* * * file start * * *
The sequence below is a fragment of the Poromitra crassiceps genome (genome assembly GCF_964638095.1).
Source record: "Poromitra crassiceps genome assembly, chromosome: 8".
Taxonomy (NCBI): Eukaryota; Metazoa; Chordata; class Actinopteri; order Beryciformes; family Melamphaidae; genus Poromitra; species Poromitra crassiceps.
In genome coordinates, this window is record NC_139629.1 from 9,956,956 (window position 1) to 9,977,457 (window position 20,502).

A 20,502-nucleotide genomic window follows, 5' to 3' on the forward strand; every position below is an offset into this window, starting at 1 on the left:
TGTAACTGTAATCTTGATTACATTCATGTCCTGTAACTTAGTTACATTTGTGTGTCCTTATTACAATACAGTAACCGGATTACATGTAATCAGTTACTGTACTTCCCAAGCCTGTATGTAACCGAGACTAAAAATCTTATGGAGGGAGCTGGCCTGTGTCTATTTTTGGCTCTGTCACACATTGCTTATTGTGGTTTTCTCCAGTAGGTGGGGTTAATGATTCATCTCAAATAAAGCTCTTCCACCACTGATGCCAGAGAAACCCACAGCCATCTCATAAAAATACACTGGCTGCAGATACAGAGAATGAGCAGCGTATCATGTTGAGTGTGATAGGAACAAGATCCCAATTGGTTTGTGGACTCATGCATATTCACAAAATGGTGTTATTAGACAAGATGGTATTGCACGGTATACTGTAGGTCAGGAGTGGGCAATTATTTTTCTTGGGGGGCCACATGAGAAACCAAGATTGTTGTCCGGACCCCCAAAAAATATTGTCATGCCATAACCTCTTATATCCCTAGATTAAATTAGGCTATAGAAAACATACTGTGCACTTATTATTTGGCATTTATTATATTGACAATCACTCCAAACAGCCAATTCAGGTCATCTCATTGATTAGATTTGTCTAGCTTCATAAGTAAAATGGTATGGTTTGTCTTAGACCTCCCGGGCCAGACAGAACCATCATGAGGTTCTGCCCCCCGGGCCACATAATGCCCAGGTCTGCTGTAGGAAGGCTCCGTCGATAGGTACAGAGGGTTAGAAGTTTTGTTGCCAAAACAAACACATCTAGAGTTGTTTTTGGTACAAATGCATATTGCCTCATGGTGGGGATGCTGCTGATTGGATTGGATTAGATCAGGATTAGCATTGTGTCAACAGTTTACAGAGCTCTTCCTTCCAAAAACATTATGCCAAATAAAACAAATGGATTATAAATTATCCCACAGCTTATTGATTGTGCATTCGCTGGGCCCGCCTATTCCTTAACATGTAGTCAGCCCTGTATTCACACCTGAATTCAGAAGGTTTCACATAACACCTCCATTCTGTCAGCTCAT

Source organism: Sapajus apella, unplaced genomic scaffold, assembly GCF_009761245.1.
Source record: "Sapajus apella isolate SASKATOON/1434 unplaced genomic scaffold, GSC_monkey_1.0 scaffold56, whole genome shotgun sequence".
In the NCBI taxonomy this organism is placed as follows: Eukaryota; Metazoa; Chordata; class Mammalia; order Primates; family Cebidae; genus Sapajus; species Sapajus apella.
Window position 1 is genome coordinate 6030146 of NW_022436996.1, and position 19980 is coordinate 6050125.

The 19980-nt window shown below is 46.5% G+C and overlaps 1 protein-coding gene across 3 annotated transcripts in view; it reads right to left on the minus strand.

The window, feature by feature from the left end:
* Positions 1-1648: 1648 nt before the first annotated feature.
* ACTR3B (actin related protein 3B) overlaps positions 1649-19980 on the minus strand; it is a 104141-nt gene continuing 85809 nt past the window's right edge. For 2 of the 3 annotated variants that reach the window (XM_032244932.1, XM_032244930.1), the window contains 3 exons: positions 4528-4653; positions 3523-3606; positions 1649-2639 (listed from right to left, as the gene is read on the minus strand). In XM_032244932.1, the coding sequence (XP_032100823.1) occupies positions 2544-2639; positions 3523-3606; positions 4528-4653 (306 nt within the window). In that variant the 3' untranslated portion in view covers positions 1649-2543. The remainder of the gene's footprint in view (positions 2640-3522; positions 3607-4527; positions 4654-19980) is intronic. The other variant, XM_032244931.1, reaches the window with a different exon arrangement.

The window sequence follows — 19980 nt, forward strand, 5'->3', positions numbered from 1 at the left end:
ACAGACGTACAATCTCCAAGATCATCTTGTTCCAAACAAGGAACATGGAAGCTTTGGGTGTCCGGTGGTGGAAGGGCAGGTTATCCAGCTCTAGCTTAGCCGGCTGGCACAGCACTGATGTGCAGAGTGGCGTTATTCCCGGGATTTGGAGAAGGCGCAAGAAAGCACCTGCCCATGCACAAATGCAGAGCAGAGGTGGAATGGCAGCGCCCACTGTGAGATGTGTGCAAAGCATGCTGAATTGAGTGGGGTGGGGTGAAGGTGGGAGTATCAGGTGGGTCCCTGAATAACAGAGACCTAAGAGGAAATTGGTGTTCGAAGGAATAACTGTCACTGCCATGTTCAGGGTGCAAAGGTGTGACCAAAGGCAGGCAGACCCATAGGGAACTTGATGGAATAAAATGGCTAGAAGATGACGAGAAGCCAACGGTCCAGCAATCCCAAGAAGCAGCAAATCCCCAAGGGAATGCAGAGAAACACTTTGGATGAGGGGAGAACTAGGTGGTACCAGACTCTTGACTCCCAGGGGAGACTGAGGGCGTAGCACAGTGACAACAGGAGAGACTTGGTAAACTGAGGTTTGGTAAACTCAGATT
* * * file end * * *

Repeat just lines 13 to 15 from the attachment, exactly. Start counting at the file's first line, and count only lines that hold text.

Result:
* Positions 1-1648: 1648 nt before the first annotated feature.
* ACTR3B (actin related protein 3B) overlaps positions 1649-19980 on the minus strand; it is a 104141-nt gene continuing 85809 nt past the window's right edge. For 2 of the 3 annotated variants that reach the window (XM_032244932.1, XM_032244930.1), the window contains 3 exons: positions 4528-4653; positions 3523-3606; positions 1649-2639 (listed from right to left, as the gene is read on the minus strand). In XM_032244932.1, the coding sequence (XP_032100823.1) occupies positions 2544-2639; positions 3523-3606; positions 4528-4653 (306 nt within the window). In that variant the 3' untranslated portion in view covers positions 1649-2543. The remainder of the gene's footprint in view (positions 2640-3522; positions 3607-4527; positions 4654-19980) is intronic. The other variant, XM_032244931.1, reaches the window with a different exon arrangement.

The window sequence follows — 19980 nt, forward strand, 5'->3', positions numbered from 1 at the left end: